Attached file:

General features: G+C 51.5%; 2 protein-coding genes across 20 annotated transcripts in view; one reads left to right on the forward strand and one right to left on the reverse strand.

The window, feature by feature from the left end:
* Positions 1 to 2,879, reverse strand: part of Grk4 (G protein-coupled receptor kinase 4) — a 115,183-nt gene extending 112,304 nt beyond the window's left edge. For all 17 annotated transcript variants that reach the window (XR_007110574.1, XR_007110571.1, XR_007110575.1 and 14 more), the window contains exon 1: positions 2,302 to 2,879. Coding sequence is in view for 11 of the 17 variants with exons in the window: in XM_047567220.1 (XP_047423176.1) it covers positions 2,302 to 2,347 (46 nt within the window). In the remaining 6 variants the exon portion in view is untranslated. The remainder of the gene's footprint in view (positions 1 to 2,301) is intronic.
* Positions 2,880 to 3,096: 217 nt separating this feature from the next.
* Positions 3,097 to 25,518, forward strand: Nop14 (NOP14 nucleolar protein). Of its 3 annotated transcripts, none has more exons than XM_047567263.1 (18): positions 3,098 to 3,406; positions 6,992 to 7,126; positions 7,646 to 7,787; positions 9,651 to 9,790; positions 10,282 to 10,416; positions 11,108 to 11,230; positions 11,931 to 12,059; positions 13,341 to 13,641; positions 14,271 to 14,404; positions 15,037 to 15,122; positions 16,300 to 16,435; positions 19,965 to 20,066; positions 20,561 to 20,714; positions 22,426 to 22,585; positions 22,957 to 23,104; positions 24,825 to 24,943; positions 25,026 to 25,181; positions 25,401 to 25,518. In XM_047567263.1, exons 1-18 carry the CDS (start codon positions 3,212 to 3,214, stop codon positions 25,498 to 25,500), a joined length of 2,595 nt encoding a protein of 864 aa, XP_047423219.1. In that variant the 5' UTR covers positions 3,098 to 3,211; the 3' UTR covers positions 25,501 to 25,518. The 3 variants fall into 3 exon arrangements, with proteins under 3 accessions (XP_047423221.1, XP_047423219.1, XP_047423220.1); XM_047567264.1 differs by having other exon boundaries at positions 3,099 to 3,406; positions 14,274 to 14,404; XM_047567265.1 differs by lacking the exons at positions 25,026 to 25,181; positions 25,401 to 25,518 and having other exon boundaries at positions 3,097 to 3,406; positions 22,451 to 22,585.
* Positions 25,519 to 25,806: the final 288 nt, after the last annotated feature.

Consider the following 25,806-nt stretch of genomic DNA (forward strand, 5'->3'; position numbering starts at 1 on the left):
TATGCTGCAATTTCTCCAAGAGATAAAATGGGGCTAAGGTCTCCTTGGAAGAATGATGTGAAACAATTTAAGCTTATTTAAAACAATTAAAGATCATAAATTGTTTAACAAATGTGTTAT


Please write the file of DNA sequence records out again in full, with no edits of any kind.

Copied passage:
General features: G+C 51.5%; 2 protein-coding genes across 20 annotated transcripts in view; one reads left to right on the forward strand and one right to left on the reverse strand.

The window, feature by feature from the left end:
* Positions 1 to 2,879, reverse strand: part of Grk4 (G protein-coupled receptor kinase 4) — a 115,183-nt gene extending 112,304 nt beyond the window's left edge. For all 17 annotated transcript variants that reach the window (XR_007110574.1, XR_007110571.1, XR_007110575.1 and 14 more), the window contains exon 1: positions 2,302 to 2,879. Coding sequence is in view for 11 of the 17 variants with exons in the window: in XM_047567220.1 (XP_047423176.1) it covers positions 2,302 to 2,347 (46 nt within the window). In the remaining 6 variants the exon portion in view is untranslated. The remainder of the gene's footprint in view (positions 1 to 2,301) is intronic.
* Positions 2,880 to 3,096: 217 nt separating this feature from the next.
* Positions 3,097 to 25,518, forward strand: Nop14 (NOP14 nucleolar protein). Of its 3 annotated transcripts, none has more exons than XM_047567263.1 (18): positions 3,098 to 3,406; positions 6,992 to 7,126; positions 7,646 to 7,787; positions 9,651 to 9,790; positions 10,282 to 10,416; positions 11,108 to 11,230; positions 11,931 to 12,059; positions 13,341 to 13,641; positions 14,271 to 14,404; positions 15,037 to 15,122; positions 16,300 to 16,435; positions 19,965 to 20,066; positions 20,561 to 20,714; positions 22,426 to 22,585; positions 22,957 to 23,104; positions 24,825 to 24,943; positions 25,026 to 25,181; positions 25,401 to 25,518. In XM_047567263.1, exons 1-18 carry the CDS (start codon positions 3,212 to 3,214, stop codon positions 25,498 to 25,500), a joined length of 2,595 nt encoding a protein of 864 aa, XP_047423219.1. In that variant the 5' UTR covers positions 3,098 to 3,211; the 3' UTR covers positions 25,501 to 25,518. The 3 variants fall into 3 exon arrangements, with proteins under 3 accessions (XP_047423221.1, XP_047423219.1, XP_047423220.1); XM_047567264.1 differs by having other exon boundaries at positions 3,099 to 3,406; positions 14,274 to 14,404; XM_047567265.1 differs by lacking the exons at positions 25,026 to 25,181; positions 25,401 to 25,518 and having other exon boundaries at positions 3,097 to 3,406; positions 22,451 to 22,585.
* Positions 25,519 to 25,806: the final 288 nt, after the last annotated feature.

Consider the following 25,806-nt stretch of genomic DNA (forward strand, 5'->3'; position numbering starts at 1 on the left):
TATGCTGCAATTTCTCCAAGAGATAAAATGGGGCTAAGGTCTCCTTGGAAGAATGATGTGAAACAATTTAAGCTTATTTAAAACAATTAAAGATCATAAATTGTTTAACAAATGTGTTAT